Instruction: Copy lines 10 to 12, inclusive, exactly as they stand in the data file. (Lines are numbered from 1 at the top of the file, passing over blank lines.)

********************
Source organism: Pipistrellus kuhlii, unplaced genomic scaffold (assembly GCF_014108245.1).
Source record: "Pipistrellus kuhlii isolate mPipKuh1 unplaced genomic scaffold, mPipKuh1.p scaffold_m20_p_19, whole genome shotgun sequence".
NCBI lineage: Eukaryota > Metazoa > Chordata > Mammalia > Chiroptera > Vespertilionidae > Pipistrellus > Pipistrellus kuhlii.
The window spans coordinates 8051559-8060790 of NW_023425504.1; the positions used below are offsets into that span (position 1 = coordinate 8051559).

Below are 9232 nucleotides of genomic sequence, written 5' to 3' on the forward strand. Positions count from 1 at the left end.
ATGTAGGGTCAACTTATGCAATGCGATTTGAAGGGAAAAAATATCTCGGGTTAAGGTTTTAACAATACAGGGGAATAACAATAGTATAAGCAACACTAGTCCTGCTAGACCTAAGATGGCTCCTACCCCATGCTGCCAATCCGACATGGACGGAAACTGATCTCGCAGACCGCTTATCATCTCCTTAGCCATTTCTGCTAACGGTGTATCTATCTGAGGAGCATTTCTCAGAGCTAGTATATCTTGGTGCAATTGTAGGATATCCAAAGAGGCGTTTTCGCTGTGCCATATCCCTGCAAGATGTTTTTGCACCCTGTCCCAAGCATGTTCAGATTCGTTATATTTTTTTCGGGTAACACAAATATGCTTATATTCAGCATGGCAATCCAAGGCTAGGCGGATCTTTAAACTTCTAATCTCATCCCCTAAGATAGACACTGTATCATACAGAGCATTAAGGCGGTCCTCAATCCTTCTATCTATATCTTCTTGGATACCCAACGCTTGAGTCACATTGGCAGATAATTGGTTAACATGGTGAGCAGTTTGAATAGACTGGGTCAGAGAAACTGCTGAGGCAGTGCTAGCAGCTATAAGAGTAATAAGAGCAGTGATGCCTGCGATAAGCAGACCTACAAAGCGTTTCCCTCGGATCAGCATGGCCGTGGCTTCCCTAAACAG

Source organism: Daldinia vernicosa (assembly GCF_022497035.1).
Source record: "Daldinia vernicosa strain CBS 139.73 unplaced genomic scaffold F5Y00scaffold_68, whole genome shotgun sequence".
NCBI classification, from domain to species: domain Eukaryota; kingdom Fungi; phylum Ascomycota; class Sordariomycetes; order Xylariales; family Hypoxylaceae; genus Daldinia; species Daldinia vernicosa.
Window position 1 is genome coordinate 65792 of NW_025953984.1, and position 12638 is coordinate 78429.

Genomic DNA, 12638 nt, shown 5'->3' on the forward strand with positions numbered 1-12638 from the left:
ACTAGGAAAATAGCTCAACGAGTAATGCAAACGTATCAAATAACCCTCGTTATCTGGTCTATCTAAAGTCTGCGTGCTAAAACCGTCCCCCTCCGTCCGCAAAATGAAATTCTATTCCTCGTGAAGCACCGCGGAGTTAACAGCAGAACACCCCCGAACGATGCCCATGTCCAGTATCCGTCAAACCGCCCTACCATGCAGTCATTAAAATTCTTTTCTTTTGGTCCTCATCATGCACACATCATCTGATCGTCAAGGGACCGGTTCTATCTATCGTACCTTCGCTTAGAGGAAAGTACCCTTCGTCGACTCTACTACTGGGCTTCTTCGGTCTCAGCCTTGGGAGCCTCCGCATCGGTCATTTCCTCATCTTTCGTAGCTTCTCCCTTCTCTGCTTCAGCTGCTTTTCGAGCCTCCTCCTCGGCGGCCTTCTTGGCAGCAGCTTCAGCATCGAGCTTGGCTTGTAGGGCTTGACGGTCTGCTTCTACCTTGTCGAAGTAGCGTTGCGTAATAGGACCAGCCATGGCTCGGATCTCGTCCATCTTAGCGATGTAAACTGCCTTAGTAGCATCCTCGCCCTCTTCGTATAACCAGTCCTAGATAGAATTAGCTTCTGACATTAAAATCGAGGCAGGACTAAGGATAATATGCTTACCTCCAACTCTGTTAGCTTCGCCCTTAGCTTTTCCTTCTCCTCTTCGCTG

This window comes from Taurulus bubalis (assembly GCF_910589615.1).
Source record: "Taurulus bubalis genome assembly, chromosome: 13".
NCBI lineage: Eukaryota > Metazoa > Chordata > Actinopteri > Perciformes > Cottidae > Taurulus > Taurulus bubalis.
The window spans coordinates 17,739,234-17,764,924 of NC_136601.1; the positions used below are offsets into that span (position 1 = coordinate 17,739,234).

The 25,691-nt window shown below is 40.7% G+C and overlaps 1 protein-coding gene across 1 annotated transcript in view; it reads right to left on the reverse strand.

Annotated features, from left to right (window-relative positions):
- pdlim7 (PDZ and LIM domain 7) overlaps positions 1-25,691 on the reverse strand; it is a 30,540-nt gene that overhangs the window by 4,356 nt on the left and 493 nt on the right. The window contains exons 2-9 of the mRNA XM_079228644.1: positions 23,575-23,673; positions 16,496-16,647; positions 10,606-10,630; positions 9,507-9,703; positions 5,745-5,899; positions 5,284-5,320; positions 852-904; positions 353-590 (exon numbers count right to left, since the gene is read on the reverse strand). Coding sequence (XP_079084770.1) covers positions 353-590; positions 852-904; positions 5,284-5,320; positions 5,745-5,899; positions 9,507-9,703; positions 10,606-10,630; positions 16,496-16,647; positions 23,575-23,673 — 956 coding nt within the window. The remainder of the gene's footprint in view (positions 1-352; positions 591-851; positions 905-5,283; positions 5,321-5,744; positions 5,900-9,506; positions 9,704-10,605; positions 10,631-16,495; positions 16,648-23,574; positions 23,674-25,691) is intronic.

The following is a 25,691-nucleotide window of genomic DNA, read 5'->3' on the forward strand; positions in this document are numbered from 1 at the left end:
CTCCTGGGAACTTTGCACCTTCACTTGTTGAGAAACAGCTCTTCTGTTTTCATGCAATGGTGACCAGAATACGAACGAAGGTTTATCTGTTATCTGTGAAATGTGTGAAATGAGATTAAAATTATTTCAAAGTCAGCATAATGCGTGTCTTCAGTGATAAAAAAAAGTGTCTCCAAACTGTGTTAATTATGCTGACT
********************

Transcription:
Window position 1 is genome coordinate 65792 of NW_025953984.1, and position 12638 is coordinate 78429.

Genomic DNA, 12638 nt, shown 5'->3' on the forward strand with positions numbered 1-12638 from the left:
ACTAGGAAAATAGCTCAACGAGTAATGCAAACGTATCAAATAACCCTCGTTATCTGGTCTATCTAAAGTCTGCGTGCTAAAACCGTCCCCCTCCGTCCGCAAAATGAAATTCTATTCCTCGTGAAGCACCGCGGAGTTAACAGCAGAACACCCCCGAACGATGCCCATGTCCAGTATCCGTCAAACCGCCCTACCATGCAGTCATTAAAATTCTTTTCTTTTGGTCCTCATCATGCACACATCATCTGATCGTCAAGGGACCGGTTCTATCTATCGTACCTTCGCTTAGAGGAAAGTACCCTTCGTCGACTCTACTACTGGGCTTCTTCGGTCTCAGCCTTGGGAGCCTCCGCATCGGTCATTTCCTCATCTTTCGTAGCTTCTCCCTTCTCTGCTTCAGCTGCTTTTCGAGCCTCCTCCTCGGCGGCCTTCTTGGCAGCAGCTTCAGCATCGAGCTTGGCTTGTAGGGCTTGACGGTCTGCTTCTACCTTGTCGAAGTAGCGTTGCGTAATAGGACCAGCCATGGCTCGGATCTCGTCCATCTTAGCGATGTAAACTGCCTTAGTAGCATCCTCGCCCTCTTCGTATAACCAGTCCTAGATAGAATTAGCTTCTGACATTAAAATCGAGGCAGGACTAAGGATAATATGCTTACCTCCAACTCTGTTAGCTTCGCCCTTAGCTTTTCCTTCTCCTCTTCGCTG